Did this: Roast & Roots 2014

About a thousand people turned out for the inaugural “Roast & Roots” on the Big Island this weekend, an event showcasing local farmers, local products and local chefs. The Hawaii Coffee Association, Kamehameha Schools and the Hawaii Department of Agriculture collaborated on this with event planners The Feeding Leaf to help stimulate the “Buy Local” movement.

And there was a lot of movement on Saturday at the Sheraton Keahou Convention Center. So much, that I couldn’t get a shot of Les Apoliona and Roger Kaiwi, the men who actually brainstormed the concept and brought it to life. I did, however, get to judge in the cooking competition, where students from the West Hawaii culinary program were paired up with well-known chefs to create amazing dishes. This wasn’t a regular competition; it was educational, too.

The students started with play money, earned through a series of quizzes. At the end, they could use the money to bid on the ingredients for this competition, as well as “sabotages” that they could throw at the team of their choice to make the contest even harder. According to Tracey Apoliona of The Feeding Leaf, this helped to spur strategic thinking for the students and make them plan ahead. They then partnered with the chefs and revealed the ingredients, and worked together to learn how to bring out the best in the ingredients at hand — which, by the way, were obtained from within a 50 mile radius.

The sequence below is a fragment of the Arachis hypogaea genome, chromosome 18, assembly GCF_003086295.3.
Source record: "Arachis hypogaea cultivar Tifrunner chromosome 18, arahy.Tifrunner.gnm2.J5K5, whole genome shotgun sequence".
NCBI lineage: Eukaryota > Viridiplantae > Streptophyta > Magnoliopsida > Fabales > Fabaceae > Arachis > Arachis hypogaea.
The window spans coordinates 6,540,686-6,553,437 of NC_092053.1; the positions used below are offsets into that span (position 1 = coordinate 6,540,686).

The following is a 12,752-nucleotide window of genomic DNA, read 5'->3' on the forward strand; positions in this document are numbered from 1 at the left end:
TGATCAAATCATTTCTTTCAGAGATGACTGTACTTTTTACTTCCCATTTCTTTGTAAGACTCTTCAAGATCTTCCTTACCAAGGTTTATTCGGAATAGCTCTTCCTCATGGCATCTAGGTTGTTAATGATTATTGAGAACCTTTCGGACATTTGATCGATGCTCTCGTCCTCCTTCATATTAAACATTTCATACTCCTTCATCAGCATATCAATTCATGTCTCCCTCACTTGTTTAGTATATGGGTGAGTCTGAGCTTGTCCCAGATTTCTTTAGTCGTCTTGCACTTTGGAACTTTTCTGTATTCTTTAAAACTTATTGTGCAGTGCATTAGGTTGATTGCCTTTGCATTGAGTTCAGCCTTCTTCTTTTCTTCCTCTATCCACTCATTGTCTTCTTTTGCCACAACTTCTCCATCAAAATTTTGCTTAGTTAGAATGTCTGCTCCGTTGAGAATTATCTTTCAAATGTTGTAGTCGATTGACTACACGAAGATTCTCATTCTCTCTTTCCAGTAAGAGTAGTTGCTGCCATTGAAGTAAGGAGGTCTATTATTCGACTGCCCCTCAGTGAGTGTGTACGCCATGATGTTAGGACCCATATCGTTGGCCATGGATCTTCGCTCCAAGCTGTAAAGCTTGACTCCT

Here’s how the competition culminated:

Roast and Roots 2014

You know it's going to be a good day when this face greets you!

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After the judging, the students served up samples to the hordes of hungry attendees.

In addition to the competition, there was a “Buy Local” marketplace, a people’s choice coffee cupping contest featuring Kona and Ka’u coffees, a “mystery box” demo by legendary local chef Sam Choy, and live entertainment by local entertainers including Na Hoku Hanohano award winners Mark Yamanaka and Raiatea Helm. The cost for admission? Five dollars.

That’s right, with free parking, the entry fee got you a whole day of food samples, coffee samples, live entertainment and a lot of socializing. At the end, they told the audience they could take home the food items on display at the stage as well as the two full-grown banana trees used for decoration in the room. (Only in Hawaii!)

By the way, Rusty’s Hawaiian, a family farm in Ka’u, captured the People’s Choice award in the coffee cupping competition. I know Rusty’s is a favorite among the big coffee geeks out there, so that’s no surprise.

Roast and Roots 2014

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Based on the overwhelming success of this first event, it looks like there will be another one next year. We can’t wait!

These are just the highlights. To see all my photos from Roast & Roots 2014, click here.